“Why don’t you go talk to him?” Eric says, barely looking up from his book. It’s a book by George R.R. Martin. Very popular. I think it’s about dragons.
“Excuse me?” I ask.
He sighs and closes his book but not completely. I see his left forefinger sandwiched in between the pages like a disproportionate hotdog in an even more disproportionate bun. “If the music bothers you that much,” he says, “go tell him to turn it down.”
“It bothers you the same way it bothers me,” I say. “Why don’t you go talk to him.”
I see the gears turning in my roommate’s head. It only takes a second but there’s a deviousness in his eyes.
The manipulative bastard! “Because I don’t even know his name,” he says. He’s lying.
“I …” Eric says, looking for another excuse. I raise a brow. “I’m afraid of dreadlocks.”
“That’s not a thing.”
“Yes, it is.”
“No. It. Is. Not.”
“Just go talk to him. You’re braver than I am.”
“He’s not going to hurt you. It’s weed, not crystal meth,” I say.
An unfortunate turn at Rock, Paper, Scissors later, I’m standing outside Kevin’s door. I don’t want to knock but I do it before I lose my nerve. I don’t like confrontation. The door opens. Kevin stands in its frame. I never realized how big he was. I also never realized how much I could hate Eric.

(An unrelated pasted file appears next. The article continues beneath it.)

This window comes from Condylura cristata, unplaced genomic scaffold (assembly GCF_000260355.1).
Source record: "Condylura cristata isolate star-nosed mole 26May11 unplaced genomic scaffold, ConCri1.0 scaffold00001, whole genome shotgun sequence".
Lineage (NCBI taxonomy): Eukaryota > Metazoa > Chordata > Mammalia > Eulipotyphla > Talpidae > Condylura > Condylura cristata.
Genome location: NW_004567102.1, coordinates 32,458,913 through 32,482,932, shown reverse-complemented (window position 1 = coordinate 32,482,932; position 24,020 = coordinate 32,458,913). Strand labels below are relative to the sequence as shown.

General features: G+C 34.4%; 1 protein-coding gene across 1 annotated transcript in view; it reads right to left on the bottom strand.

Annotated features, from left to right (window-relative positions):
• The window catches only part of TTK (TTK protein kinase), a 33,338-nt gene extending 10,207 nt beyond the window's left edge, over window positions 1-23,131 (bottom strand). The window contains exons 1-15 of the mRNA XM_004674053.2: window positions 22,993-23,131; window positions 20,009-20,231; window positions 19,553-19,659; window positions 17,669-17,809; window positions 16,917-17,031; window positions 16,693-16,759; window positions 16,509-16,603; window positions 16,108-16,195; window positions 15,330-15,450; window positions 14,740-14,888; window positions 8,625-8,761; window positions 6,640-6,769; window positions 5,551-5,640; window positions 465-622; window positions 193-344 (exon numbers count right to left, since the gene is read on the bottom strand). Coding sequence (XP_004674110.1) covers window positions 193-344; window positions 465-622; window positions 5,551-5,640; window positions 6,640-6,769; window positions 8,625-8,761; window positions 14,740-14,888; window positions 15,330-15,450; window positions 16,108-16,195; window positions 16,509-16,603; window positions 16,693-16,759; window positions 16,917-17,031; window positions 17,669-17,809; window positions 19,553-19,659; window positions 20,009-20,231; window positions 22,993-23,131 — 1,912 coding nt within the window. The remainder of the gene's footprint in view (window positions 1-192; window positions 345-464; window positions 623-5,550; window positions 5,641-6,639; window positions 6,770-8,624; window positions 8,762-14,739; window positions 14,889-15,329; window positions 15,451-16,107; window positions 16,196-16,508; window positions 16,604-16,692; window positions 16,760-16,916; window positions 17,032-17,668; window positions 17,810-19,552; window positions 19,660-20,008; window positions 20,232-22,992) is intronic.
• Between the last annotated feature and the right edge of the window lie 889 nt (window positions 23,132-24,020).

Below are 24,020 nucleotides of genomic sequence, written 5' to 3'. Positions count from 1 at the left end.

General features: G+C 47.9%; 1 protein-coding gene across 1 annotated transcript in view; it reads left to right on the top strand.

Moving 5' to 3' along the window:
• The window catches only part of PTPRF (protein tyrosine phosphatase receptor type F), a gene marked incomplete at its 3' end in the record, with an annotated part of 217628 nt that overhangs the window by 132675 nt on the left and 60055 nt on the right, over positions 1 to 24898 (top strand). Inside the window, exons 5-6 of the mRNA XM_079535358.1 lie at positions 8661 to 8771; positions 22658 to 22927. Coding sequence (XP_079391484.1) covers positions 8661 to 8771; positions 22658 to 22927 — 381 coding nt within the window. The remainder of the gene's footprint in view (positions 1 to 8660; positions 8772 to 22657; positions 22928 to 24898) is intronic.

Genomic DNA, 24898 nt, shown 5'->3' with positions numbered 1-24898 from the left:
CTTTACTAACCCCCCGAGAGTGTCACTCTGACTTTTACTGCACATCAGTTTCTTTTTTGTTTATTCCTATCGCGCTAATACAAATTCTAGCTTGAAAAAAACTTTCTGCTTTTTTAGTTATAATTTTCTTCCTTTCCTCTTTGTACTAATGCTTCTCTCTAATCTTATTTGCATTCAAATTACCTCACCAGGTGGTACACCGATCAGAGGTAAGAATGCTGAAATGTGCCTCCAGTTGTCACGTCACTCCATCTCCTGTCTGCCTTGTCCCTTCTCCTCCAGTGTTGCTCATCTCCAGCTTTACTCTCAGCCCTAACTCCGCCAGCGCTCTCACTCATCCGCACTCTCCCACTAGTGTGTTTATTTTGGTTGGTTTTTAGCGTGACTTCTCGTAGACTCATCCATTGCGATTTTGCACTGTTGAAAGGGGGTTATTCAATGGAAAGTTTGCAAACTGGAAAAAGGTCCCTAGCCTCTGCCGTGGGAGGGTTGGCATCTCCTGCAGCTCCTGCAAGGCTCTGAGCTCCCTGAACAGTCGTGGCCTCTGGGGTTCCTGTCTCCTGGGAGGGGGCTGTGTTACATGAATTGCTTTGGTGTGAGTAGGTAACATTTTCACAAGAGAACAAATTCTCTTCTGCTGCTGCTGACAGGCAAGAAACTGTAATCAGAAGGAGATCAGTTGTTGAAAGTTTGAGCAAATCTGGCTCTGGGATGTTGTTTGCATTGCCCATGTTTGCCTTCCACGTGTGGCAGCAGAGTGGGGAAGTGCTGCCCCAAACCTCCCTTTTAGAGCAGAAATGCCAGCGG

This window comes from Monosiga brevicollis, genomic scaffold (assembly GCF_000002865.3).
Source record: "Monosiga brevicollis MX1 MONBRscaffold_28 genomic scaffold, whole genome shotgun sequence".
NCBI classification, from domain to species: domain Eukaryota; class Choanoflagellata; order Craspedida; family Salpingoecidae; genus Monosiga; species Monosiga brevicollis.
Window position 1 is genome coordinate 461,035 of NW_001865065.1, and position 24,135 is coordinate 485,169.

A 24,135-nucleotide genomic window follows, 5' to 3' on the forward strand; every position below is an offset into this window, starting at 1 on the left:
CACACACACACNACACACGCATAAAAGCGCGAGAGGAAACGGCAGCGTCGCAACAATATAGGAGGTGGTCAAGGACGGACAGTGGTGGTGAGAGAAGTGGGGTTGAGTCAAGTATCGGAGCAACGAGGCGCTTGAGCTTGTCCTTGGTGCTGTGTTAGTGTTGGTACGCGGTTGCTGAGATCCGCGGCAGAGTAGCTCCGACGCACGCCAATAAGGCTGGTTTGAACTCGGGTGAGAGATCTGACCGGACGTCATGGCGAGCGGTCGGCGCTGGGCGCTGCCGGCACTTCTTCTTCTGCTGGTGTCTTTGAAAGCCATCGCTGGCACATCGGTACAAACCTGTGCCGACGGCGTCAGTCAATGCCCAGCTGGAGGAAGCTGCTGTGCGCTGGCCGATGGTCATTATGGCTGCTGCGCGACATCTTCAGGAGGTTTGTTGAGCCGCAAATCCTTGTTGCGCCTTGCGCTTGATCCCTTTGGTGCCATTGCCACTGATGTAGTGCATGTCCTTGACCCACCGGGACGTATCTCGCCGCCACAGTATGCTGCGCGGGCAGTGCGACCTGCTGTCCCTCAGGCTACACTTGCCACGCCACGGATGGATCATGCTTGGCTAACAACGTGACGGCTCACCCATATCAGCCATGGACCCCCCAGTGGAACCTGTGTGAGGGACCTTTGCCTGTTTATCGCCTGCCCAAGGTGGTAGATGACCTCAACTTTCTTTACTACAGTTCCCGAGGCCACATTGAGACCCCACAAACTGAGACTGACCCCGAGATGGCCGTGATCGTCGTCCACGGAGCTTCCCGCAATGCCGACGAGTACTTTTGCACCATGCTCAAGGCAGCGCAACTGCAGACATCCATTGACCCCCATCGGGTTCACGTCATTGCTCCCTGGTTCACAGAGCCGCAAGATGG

“George!” He says, going in for a bro hug. A hug I don’t want because he is currently shirtless and smells like Reggae. He hugs me anyway. “What’s up?”
“Hi, Kevin,” I say in a muffled voice. I can feel my eyes changing to that tomato red colour. His room is full of smoke and that song is playing louder.
“Come in.” He doesn’t wait for me to decline. “Want a puff?”
“This is the good stuff.” He takes a puff and freezes for a minute, savouring the smoke. I start to wonder what my mother would think if she found me here now. I also wonder if hell sounds like this.
That damn song!
“Kevin, I know it’s none of my business, but –” he falls down into his couch and stares at the ceiling, “-would you mind keeping it down? I’m trying to study but I keep hearing this song over and over and over…”
He snaps out of his reverie. A sad look crosses his face. “Vickie left me,” he says. There’s a tear in his eye. An actual freaking tear!
“I’m sorry, Kev.”
“She said I smoke too much weed…”
“You do smoke too much weed.”
He sighs and says, “I know.” He takes another puff and blows the smoke out in a neat ball.
“Cool trick,” I tell him.
He smiles. “I’ll turn down the music, George.”
“Thank you.” I turn to leave and the song – which is on a loop – starts again.
“I love this song!” Kevin says. He bobs his head up and down and starts to sing along. “Gotta change my answering machine, now that I’m alone…” he has a surprisingly lovely voice.
“Umm… Kevin…” he looks at me. I mouth the word Volume.
“Right, sorry,” he snorts out a laugh and continues to sing. “I’m so sick of love songs…”
So am I, Kevin. So am I.